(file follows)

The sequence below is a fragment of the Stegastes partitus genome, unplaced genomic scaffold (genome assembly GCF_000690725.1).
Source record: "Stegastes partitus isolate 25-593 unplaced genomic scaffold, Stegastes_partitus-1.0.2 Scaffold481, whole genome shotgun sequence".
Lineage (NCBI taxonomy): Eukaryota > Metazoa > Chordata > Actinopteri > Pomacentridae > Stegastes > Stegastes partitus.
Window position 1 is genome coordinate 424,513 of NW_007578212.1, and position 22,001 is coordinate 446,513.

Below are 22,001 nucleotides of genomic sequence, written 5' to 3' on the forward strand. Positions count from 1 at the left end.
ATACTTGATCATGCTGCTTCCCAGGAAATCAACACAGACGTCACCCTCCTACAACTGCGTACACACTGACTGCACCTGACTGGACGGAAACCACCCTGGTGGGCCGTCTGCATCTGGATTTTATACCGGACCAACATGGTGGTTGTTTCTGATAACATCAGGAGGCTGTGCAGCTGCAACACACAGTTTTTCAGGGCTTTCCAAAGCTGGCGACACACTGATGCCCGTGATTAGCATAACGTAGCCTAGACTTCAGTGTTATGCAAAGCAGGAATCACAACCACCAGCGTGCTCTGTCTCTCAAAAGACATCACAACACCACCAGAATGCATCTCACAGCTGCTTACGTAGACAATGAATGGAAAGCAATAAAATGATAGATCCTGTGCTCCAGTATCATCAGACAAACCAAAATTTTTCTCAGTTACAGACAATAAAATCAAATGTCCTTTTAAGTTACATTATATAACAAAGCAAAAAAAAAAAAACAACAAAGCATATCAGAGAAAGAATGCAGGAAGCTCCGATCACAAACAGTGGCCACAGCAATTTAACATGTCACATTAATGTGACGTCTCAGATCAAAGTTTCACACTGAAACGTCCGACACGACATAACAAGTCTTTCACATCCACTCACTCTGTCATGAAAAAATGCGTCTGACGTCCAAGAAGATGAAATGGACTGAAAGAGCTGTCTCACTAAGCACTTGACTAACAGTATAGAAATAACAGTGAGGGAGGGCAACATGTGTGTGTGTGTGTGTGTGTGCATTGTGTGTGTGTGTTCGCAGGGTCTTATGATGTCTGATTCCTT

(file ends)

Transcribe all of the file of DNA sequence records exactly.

The sequence below is a fragment of the Stegastes partitus genome, unplaced genomic scaffold (genome assembly GCF_000690725.1).
Source record: "Stegastes partitus isolate 25-593 unplaced genomic scaffold, Stegastes_partitus-1.0.2 Scaffold481, whole genome shotgun sequence".
Lineage (NCBI taxonomy): Eukaryota > Metazoa > Chordata > Actinopteri > Pomacentridae > Stegastes > Stegastes partitus.
Window position 1 is genome coordinate 424,513 of NW_007578212.1, and position 22,001 is coordinate 446,513.

Below are 22,001 nucleotides of genomic sequence, written 5' to 3' on the forward strand. Positions count from 1 at the left end.
ATACTTGATCATGCTGCTTCCCAGGAAATCAACACAGACGTCACCCTCCTACAACTGCGTACACACTGACTGCACCTGACTGGACGGAAACCACCCTGGTGGGCCGTCTGCATCTGGATTTTATACCGGACCAACATGGTGGTTGTTTCTGATAACATCAGGAGGCTGTGCAGCTGCAACACACAGTTTTTCAGGGCTTTCCAAAGCTGGCGACACACTGATGCCCGTGATTAGCATAACGTAGCCTAGACTTCAGTGTTATGCAAAGCAGGAATCACAACCACCAGCGTGCTCTGTCTCTCAAAAGACATCACAACACCACCAGAATGCATCTCACAGCTGCTTACGTAGACAATGAATGGAAAGCAATAAAATGATAGATCCTGTGCTCCAGTATCATCAGACAAACCAAAATTTTTCTCAGTTACAGACAATAAAATCAAATGTCCTTTTAAGTTACATTATATAACAAAGCAAAAAAAAAAAAACAACAAAGCATATCAGAGAAAGAATGCAGGAAGCTCCGATCACAAACAGTGGCCACAGCAATTTAACATGTCACATTAATGTGACGTCTCAGATCAAAGTTTCACACTGAAACGTCCGACACGACATAACAAGTCTTTCACATCCACTCACTCTGTCATGAAAAAATGCGTCTGACGTCCAAGAAGATGAAATGGACTGAAAGAGCTGTCTCACTAAGCACTTGACTAACAGTATAGAAATAACAGTGAGGGAGGGCAACATGTGTGTGTGTGTGTGTGTGTGCATTGTGTGTGTGTGTTCGCAGGGTCTTATGATGTCTGATTCCTT